At a time when the nation is taking stock of the failures of our history of urban policing and looking for some new approaches, the lessons of Hold Your Fire are needed more urgently than ever. For cops and activists alone — working to build trust in diverse communities in particular, or in settings recovering from the pain and trauma of these racist policies — the film suggests a positive, yet realistic, model to emulate in public engagement, prioritizing the building of relationships over the rush for immediate actions. It also holds out hope: there are times in the past when we’ve heeded the better angels of our nature, and some of those angels — Forbes, Freddy, and even some of the flawed heroes of the films — are still around.

Hold Your Fire is showing around the country in festivals and special screenings, and can be found on most major streaming platforms, including Apple TV, Amazon, GooglePlay, Vudu, YouTube, and more. Proceeds from the film will help fund two special nonprofit organizations: The Osborne Association heals trauma and builds opportunity for families affected by crime and incarceration; and POPPA, an NYPD mental health support network.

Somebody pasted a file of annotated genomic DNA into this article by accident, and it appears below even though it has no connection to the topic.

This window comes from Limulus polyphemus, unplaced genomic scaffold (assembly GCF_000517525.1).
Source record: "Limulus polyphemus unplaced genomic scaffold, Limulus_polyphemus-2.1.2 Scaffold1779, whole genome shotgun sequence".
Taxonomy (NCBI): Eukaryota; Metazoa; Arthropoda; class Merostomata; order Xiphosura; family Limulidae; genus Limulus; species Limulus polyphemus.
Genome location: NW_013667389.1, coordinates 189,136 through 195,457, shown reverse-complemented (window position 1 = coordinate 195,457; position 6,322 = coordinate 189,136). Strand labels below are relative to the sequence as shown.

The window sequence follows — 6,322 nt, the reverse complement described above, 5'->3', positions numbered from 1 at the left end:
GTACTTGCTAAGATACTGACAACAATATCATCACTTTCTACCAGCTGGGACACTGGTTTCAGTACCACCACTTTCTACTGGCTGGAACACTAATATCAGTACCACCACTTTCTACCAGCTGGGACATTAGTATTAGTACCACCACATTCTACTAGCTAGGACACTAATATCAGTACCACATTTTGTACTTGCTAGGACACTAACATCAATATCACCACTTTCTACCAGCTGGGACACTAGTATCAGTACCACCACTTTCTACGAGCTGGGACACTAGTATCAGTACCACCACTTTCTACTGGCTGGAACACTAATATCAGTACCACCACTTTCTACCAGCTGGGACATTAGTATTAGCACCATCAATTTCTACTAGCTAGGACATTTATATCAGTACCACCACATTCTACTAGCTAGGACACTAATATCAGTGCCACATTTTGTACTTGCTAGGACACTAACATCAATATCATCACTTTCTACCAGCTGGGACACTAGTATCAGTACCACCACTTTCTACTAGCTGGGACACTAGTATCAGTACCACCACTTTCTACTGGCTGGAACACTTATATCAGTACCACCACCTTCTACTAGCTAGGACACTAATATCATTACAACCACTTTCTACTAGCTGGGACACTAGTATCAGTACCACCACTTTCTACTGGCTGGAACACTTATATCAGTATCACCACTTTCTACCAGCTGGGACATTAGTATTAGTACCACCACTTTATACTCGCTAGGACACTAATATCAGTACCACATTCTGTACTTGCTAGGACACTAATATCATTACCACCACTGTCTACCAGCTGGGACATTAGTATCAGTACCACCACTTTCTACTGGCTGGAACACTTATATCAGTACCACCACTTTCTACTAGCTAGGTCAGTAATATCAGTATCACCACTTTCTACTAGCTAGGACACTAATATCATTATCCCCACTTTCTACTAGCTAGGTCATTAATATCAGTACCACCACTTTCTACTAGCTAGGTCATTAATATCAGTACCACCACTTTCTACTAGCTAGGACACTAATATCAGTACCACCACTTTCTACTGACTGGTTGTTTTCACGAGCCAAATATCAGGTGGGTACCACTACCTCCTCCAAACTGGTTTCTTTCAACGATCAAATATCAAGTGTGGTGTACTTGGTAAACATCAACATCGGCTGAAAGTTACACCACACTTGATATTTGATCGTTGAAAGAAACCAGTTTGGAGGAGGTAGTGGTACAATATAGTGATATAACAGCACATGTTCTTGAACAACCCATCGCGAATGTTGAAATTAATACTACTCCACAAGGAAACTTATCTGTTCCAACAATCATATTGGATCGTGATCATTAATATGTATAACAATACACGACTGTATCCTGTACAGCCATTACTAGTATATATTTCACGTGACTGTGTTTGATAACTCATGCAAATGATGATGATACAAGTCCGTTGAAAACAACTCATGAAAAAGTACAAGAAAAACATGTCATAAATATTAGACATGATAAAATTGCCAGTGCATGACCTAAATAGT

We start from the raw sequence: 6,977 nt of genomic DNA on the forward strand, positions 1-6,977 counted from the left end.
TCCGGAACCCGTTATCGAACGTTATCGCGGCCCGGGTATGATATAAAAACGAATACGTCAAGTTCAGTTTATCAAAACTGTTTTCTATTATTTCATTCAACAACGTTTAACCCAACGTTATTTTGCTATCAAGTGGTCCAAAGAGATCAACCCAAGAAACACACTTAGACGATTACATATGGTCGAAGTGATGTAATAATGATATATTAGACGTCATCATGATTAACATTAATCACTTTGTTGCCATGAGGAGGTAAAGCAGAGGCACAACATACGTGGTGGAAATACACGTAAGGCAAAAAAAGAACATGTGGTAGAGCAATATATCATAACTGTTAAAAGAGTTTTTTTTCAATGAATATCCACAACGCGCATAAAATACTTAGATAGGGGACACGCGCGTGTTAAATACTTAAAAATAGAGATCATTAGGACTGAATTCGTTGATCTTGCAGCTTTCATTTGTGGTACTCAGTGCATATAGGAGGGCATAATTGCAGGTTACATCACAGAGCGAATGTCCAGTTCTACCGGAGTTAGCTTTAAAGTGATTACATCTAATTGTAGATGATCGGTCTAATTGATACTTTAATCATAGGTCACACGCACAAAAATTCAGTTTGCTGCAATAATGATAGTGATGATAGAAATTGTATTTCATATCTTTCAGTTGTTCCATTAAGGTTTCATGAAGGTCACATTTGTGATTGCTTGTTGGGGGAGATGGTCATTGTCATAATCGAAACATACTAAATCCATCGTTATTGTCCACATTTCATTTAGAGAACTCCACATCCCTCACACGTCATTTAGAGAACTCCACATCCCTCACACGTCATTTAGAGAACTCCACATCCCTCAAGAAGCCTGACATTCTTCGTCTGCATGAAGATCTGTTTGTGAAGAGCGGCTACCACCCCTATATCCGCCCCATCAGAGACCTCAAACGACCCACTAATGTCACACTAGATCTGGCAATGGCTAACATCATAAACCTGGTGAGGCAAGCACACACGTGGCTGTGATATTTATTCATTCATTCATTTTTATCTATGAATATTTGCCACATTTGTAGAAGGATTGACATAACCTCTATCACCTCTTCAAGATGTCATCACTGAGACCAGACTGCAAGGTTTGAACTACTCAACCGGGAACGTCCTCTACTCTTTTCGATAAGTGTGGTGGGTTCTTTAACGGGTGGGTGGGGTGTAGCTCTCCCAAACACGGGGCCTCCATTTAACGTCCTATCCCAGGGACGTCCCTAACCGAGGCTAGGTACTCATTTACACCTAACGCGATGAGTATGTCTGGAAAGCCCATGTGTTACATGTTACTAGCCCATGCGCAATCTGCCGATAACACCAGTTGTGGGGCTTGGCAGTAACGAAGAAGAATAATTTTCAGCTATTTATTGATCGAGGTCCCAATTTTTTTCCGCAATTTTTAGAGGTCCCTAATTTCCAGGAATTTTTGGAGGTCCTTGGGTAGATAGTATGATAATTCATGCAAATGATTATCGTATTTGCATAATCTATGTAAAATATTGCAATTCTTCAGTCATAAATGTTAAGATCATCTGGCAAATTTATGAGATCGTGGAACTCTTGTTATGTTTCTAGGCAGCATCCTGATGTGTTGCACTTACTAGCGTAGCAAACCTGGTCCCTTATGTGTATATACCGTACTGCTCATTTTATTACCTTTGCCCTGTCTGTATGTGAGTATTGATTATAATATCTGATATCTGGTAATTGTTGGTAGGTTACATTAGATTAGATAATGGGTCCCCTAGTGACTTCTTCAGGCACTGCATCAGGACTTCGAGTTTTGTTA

Ezra Haber Glenn is a Lecturer in MIT’s Department of Urban Studies & Planning, where he teaches a special subject on “The City in Film.” His essays, criticism, and reviews have been published in The Arts Fuse, CityLab, the Journal of the American Planning Association, Bright Lights Film Journal, WBUR’s The ARTery, Experience Magazine, the New York Observer, and Next City. He is the regular film reviewer for Planning magazine, and member of the Boston Society of Film Critics. Follow him on and